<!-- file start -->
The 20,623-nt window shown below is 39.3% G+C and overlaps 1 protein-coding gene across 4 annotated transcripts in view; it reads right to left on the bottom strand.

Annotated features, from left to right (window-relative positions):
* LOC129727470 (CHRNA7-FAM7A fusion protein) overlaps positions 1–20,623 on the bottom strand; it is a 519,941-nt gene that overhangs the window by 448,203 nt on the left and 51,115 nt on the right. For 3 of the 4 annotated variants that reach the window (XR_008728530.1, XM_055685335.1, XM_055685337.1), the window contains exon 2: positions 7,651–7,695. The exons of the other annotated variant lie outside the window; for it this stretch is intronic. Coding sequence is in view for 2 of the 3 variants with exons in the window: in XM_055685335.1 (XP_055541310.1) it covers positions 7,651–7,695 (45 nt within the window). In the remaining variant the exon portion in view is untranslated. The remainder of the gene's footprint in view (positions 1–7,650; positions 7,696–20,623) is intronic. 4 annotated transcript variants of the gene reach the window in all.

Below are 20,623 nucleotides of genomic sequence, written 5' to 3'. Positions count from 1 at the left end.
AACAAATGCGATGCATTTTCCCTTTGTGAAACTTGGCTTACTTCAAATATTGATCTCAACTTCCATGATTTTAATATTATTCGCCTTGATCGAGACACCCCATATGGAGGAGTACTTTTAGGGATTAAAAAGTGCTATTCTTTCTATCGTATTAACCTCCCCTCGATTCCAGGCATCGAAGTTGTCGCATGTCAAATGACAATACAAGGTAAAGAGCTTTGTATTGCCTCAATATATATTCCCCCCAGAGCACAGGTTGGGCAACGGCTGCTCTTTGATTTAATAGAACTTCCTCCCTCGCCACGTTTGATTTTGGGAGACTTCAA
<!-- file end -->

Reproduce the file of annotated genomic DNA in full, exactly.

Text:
The 20,623-nt window shown below is 39.3% G+C and overlaps 1 protein-coding gene across 4 annotated transcripts in view; it reads right to left on the bottom strand.

Annotated features, from left to right (window-relative positions):
* LOC129727470 (CHRNA7-FAM7A fusion protein) overlaps positions 1–20,623 on the bottom strand; it is a 519,941-nt gene that overhangs the window by 448,203 nt on the left and 51,115 nt on the right. For 3 of the 4 annotated variants that reach the window (XR_008728530.1, XM_055685335.1, XM_055685337.1), the window contains exon 2: positions 7,651–7,695. The exons of the other annotated variant lie outside the window; for it this stretch is intronic. Coding sequence is in view for 2 of the 3 variants with exons in the window: in XM_055685335.1 (XP_055541310.1) it covers positions 7,651–7,695 (45 nt within the window). In the remaining variant the exon portion in view is untranslated. The remainder of the gene's footprint in view (positions 1–7,650; positions 7,696–20,623) is intronic. 4 annotated transcript variants of the gene reach the window in all.

Below are 20,623 nucleotides of genomic sequence, written 5' to 3'. Positions count from 1 at the left end.
AACAAATGCGATGCATTTTCCCTTTGTGAAACTTGGCTTACTTCAAATATTGATCTCAACTTCCATGATTTTAATATTATTCGCCTTGATCGAGACACCCCATATGGAGGAGTACTTTTAGGGATTAAAAAGTGCTATTCTTTCTATCGTATTAACCTCCCCTCGATTCCAGGCATCGAAGTTGTCGCATGTCAAATGACAATACAAGGTAAAGAGCTTTGTATTGCCTCAATATATATTCCCCCCAGAGCACAGGTTGGGCAACGGCTGCTCTTTGATTTAATAGAACTTCCTCCCTCGCCACGTTTGATTTTGGGAGACTTCAA